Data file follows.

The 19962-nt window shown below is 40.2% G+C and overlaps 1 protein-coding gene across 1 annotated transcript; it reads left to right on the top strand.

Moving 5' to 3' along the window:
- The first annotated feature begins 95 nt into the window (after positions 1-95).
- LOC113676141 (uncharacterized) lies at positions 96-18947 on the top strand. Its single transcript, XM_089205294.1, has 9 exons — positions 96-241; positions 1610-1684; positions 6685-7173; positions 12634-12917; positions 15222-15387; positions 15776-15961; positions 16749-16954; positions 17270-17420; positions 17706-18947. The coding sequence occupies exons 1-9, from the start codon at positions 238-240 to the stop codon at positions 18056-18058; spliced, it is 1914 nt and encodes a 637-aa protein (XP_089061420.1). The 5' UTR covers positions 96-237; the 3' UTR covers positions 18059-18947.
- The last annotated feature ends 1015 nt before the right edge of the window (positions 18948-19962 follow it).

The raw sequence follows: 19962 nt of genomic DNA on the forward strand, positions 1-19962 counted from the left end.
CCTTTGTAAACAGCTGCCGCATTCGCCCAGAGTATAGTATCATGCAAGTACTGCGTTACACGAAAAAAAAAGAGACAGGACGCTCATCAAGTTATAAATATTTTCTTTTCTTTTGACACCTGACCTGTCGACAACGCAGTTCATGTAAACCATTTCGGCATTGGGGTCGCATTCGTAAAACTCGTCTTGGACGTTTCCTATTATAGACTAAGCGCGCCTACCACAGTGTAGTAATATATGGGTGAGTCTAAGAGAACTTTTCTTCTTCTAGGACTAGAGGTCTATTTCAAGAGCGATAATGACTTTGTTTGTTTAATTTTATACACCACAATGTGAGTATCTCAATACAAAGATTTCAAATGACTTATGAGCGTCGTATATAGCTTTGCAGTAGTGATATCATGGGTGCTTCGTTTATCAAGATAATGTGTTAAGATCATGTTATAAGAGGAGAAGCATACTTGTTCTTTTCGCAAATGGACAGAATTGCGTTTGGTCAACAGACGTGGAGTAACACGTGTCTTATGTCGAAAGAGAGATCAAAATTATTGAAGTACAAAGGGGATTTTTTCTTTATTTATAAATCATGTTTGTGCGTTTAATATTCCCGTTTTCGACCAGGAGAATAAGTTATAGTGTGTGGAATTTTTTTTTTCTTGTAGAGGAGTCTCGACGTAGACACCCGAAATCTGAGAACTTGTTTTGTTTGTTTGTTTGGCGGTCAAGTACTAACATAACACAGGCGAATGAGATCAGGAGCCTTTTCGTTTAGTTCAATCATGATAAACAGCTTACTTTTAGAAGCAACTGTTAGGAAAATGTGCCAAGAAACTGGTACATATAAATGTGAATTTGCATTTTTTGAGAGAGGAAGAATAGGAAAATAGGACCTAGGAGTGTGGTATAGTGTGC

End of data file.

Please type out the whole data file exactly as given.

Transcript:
The 19962-nt window shown below is 40.2% G+C and overlaps 1 protein-coding gene across 1 annotated transcript; it reads left to right on the top strand.

Moving 5' to 3' along the window:
- The first annotated feature begins 95 nt into the window (after positions 1-95).
- LOC113676141 (uncharacterized) lies at positions 96-18947 on the top strand. Its single transcript, XM_089205294.1, has 9 exons — positions 96-241; positions 1610-1684; positions 6685-7173; positions 12634-12917; positions 15222-15387; positions 15776-15961; positions 16749-16954; positions 17270-17420; positions 17706-18947. The coding sequence occupies exons 1-9, from the start codon at positions 238-240 to the stop codon at positions 18056-18058; spliced, it is 1914 nt and encodes a 637-aa protein (XP_089061420.1). The 5' UTR covers positions 96-237; the 3' UTR covers positions 18059-18947.
- The last annotated feature ends 1015 nt before the right edge of the window (positions 18948-19962 follow it).

The raw sequence follows: 19962 nt of genomic DNA on the forward strand, positions 1-19962 counted from the left end.
CCTTTGTAAACAGCTGCCGCATTCGCCCAGAGTATAGTATCATGCAAGTACTGCGTTACACGAAAAAAAAAGAGACAGGACGCTCATCAAGTTATAAATATTTTCTTTTCTTTTGACACCTGACCTGTCGACAACGCAGTTCATGTAAACCATTTCGGCATTGGGGTCGCATTCGTAAAACTCGTCTTGGACGTTTCCTATTATAGACTAAGCGCGCCTACCACAGTGTAGTAATATATGGGTGAGTCTAAGAGAACTTTTCTTCTTCTAGGACTAGAGGTCTATTTCAAGAGCGATAATGACTTTGTTTGTTTAATTTTATACACCACAATGTGAGTATCTCAATACAAAGATTTCAAATGACTTATGAGCGTCGTATATAGCTTTGCAGTAGTGATATCATGGGTGCTTCGTTTATCAAGATAATGTGTTAAGATCATGTTATAAGAGGAGAAGCATACTTGTTCTTTTCGCAAATGGACAGAATTGCGTTTGGTCAACAGACGTGGAGTAACACGTGTCTTATGTCGAAAGAGAGATCAAAATTATTGAAGTACAAAGGGGATTTTTTCTTTATTTATAAATCATGTTTGTGCGTTTAATATTCCCGTTTTCGACCAGGAGAATAAGTTATAGTGTGTGGAATTTTTTTTTTCTTGTAGAGGAGTCTCGACGTAGACACCCGAAATCTGAGAACTTGTTTTGTTTGTTTGTTTGGCGGTCAAGTACTAACATAACACAGGCGAATGAGATCAGGAGCCTTTTCGTTTAGTTCAATCATGATAAACAGCTTACTTTTAGAAGCAACTGTTAGGAAAATGTGCCAAGAAACTGGTACATATAAATGTGAATTTGCATTTTTTGAGAGAGGAAGAATAGGAAAATAGGACCTAGGAGTGTGGTATAGTGTGC